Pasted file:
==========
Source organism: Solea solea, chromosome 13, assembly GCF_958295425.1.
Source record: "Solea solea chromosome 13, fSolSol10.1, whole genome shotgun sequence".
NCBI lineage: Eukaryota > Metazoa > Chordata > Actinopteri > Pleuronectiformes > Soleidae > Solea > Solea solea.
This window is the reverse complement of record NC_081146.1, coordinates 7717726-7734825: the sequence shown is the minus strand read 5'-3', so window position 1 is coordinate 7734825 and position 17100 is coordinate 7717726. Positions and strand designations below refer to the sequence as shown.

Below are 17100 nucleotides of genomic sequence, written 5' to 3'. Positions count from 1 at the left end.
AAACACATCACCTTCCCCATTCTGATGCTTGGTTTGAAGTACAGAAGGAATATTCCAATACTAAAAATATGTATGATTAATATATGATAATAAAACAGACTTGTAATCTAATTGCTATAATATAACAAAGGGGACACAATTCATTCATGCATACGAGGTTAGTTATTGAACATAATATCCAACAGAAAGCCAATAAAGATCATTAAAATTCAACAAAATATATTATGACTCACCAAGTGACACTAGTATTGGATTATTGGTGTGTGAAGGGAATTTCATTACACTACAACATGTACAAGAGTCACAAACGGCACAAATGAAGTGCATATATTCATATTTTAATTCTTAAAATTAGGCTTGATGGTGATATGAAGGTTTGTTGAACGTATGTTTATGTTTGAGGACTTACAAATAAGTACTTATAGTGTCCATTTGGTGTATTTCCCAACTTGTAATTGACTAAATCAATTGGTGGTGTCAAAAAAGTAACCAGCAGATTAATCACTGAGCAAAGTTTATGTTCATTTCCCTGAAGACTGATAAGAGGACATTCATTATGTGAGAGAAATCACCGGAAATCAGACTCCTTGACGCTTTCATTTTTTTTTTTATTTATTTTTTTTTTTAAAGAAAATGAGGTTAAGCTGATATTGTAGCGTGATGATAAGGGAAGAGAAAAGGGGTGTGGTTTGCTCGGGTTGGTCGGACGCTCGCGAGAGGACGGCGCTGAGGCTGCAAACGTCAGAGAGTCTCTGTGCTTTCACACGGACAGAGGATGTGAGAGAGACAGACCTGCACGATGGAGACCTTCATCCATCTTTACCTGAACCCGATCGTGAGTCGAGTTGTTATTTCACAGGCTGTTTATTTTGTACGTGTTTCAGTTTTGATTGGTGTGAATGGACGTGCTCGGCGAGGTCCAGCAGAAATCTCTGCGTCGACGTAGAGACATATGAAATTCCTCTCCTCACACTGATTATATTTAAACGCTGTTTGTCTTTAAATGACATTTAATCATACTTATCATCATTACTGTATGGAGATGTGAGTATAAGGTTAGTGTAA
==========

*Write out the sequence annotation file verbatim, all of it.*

Source organism: Solea solea, chromosome 13, assembly GCF_958295425.1.
Source record: "Solea solea chromosome 13, fSolSol10.1, whole genome shotgun sequence".
NCBI lineage: Eukaryota > Metazoa > Chordata > Actinopteri > Pleuronectiformes > Soleidae > Solea > Solea solea.
This window is the reverse complement of record NC_081146.1, coordinates 7717726-7734825: the sequence shown is the minus strand read 5'-3', so window position 1 is coordinate 7734825 and position 17100 is coordinate 7717726. Positions and strand designations below refer to the sequence as shown.

Below are 17100 nucleotides of genomic sequence, written 5' to 3'. Positions count from 1 at the left end.
AAACACATCACCTTCCCCATTCTGATGCTTGGTTTGAAGTACAGAAGGAATATTCCAATACTAAAAATATGTATGATTAATATATGATAATAAAACAGACTTGTAATCTAATTGCTATAATATAACAAAGGGGACACAATTCATTCATGCATACGAGGTTAGTTATTGAACATAATATCCAACAGAAAGCCAATAAAGATCATTAAAATTCAACAAAATATATTATGACTCACCAAGTGACACTAGTATTGGATTATTGGTGTGTGAAGGGAATTTCATTACACTACAACATGTACAAGAGTCACAAACGGCACAAATGAAGTGCATATATTCATATTTTAATTCTTAAAATTAGGCTTGATGGTGATATGAAGGTTTGTTGAACGTATGTTTATGTTTGAGGACTTACAAATAAGTACTTATAGTGTCCATTTGGTGTATTTCCCAACTTGTAATTGACTAAATCAATTGGTGGTGTCAAAAAAGTAACCAGCAGATTAATCACTGAGCAAAGTTTATGTTCATTTCCCTGAAGACTGATAAGAGGACATTCATTATGTGAGAGAAATCACCGGAAATCAGACTCCTTGACGCTTTCATTTTTTTTTTTATTTATTTTTTTTTTTAAAGAAAATGAGGTTAAGCTGATATTGTAGCGTGATGATAAGGGAAGAGAAAAGGGGTGTGGTTTGCTCGGGTTGGTCGGACGCTCGCGAGAGGACGGCGCTGAGGCTGCAAACGTCAGAGAGTCTCTGTGCTTTCACACGGACAGAGGATGTGAGAGAGACAGACCTGCACGATGGAGACCTTCATCCATCTTTACCTGAACCCGATCGTGAGTCGAGTTGTTATTTCACAGGCTGTTTATTTTGTACGTGTTTCAGTTTTGATTGGTGTGAATGGACGTGCTCGGCGAGGTCCAGCAGAAATCTCTGCGTCGACGTAGAGACATATGAAATTCCTCTCCTCACACTGATTATATTTAAACGCTGTTTGTCTTTAAATGACATTTAATCATACTTATCATCATTACTGTATGGAGATGTGAGTATAAGGTTAGTGTAA